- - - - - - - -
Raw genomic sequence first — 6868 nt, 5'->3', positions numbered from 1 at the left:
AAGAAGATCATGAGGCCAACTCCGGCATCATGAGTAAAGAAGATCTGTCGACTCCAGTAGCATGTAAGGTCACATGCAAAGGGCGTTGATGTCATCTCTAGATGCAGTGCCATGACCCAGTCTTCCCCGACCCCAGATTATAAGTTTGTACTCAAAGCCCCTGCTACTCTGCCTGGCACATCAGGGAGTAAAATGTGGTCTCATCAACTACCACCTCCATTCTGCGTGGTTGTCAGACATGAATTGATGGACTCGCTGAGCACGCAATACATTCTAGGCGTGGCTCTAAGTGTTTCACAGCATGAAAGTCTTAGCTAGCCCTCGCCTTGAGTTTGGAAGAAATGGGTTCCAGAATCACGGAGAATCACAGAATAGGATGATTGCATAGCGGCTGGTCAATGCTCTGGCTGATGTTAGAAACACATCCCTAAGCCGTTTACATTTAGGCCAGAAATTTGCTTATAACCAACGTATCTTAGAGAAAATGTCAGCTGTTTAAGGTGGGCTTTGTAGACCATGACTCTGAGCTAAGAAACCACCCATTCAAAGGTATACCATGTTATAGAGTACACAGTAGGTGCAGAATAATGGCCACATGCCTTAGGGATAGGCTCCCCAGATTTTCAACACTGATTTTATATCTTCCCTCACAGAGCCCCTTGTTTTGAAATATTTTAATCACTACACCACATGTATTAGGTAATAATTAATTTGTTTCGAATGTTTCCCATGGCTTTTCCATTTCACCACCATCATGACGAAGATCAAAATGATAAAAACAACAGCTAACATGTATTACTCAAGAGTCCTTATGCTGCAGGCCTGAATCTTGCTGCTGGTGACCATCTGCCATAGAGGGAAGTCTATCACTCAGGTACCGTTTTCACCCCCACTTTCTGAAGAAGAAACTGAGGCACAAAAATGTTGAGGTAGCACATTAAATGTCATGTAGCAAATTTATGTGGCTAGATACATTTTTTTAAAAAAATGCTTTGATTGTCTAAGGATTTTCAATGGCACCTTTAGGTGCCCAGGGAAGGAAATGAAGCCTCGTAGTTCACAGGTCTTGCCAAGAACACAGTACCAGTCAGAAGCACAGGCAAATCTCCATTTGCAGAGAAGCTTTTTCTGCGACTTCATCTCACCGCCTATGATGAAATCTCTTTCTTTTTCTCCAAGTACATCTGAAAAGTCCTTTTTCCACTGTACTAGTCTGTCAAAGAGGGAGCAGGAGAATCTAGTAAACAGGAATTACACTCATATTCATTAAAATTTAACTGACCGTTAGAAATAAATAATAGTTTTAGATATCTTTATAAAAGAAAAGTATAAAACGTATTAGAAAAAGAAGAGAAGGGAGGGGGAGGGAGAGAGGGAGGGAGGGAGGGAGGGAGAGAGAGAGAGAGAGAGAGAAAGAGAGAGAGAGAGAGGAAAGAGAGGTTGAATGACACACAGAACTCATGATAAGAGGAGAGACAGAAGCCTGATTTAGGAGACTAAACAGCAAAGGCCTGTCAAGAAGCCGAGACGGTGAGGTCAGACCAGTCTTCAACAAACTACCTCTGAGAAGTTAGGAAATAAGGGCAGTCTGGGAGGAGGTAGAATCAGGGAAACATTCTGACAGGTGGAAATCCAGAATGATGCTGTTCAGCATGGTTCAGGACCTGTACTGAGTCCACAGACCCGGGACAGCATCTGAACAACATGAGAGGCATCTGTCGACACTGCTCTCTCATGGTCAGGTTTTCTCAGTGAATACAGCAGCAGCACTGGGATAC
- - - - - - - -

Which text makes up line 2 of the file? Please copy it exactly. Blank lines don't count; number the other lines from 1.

AAGAAGATCATGAGGCCAACTCCGGCATCATGAGTAAAGAAGATCTGTCGACTCCAGTAGCATGTAAGGTCACATGCAAAGGGCGTTGATGTCATCTCTAGATGCAGTGCCATGACCCAGTCTTCCCCGACCCCAGATTATAAGTTTGTACTCAAAGCCCCTGCTACTCTGCCTGGCACATCAGGGAGTAAAATGTGGTCTCATCAACTACCACCTCCATTCTGCGTGGTTGTCAGACATGAATTGATGGACTCGCTGAGCACGCAATACATTCTAGGCGTGGCTCTAAGTGTTTCACAGCATGAAAGTCTTAGCTAGCCCTCGCCTTGAGTTTGGAAGAAATGGGTTCCAGAATCACGGAGAATCACAGAATAGGATGATTGCATAGCGGCTGGTCAATGCTCTGGCTGATGTTAGAAACACATCCCTAAGCCGTTTACATTTAGGCCAGAAATTTGCTTATAACCAACGTATCTTAGAGAAAATGTCAGCTGTTTAAGGTGGGCTTTGTAGACCATGACTCTGAGCTAAGAAACCACCCATTCAAAGGTATACCATGTTATAGAGTACACAGTAGGTGCAGAATAATGGCCACATGCCTTAGGGATAGGCTCCCCAGATTTTCAACACTGATTTTATATCTTCCCTCACAGAGCCCCTTGTTTTGAAATATTTTAATCACTACACCACATGTATTAGGTAATAATTAATTTGTTTCGAATGTTTCCCATGGCTTTTCCATTTCACCACCATCATGACGAAGATCAAAATGATAAAAACAACAGCTAACATGTATTACTCAAGAGTCCTTATGCTGCAGGCCTGAATCTTGCTGCTGGTGACCATCTGCCATAGAGGGAAGTCTATCACTCAGGTACCGTTTTCACCCCCACTTTCTGAAGAAGAAACTGAGGCACAAAAATGTTGAGGTAGCACATTAAATGTCATGTAGCAAATTTATGTGGCTAGATACATTTTTTTAAAAAAATGCTTTGATTGTCTAAGGATTTTCAATGGCACCTTTAGGTGCCCAGGGAAGGAAATGAAGCCTCGTAGTTCACAGGTCTTGCCAAGAACACAGTACCAGTCAGAAGCACAGGCAAATCTCCATTTGCAGAGAAGCTTTTTCTGCGACTTCATCTCACCGCCTATGATGAAATCTCTTTCTTTTTCTCCAAGTACATCTGAAAAGTCCTTTTTCCACTGTACTAGTCTGTCAAAGAGGGAGCAGGAGAATCTAGTAAACAGGAATTACACTCATATTCATTAAAATTTAACTGACCGTTAGAAATAAATAATAGTTTTAGATATCTTTATAAAAGAAAAGTATAAAACGTATTAGAAAAAGAAGAGAAGGGAGGGGGAGGGAGAGAGGGAGGGAGGGAGGGAGGGAGAGAGAGAGAGAGAGAGAGAAAGAGAGAGAGAGAGAGGAAAGAGAGGTTGAATGACACACAGAACTCATGATAAGAGGAGAGACAGAAGCCTGATTTAGGAGACTAAACAGCAAAGGCCTGTCAAGAAGCCGAGACGGTGAGGTCAGACCAGTCTTCAACAAACTACCTCTGAGAAGTTAGGAAATAAGGGCAGTCTGGGAGGAGGTAGAATCAGGGAAACATTCTGACAGGTGGAAATCCAGAATGATGCTGTTCAGCATGGTTCAGGACCTGTACTGAGTCCACAGACCCGGGACAGCATCTGAACAACATGAGAGGCATCTGTCGACACTGCTCTCTCATGGTCAGGTTTTCTCAGTGAATACAGCAGCAGCACTGGGATAC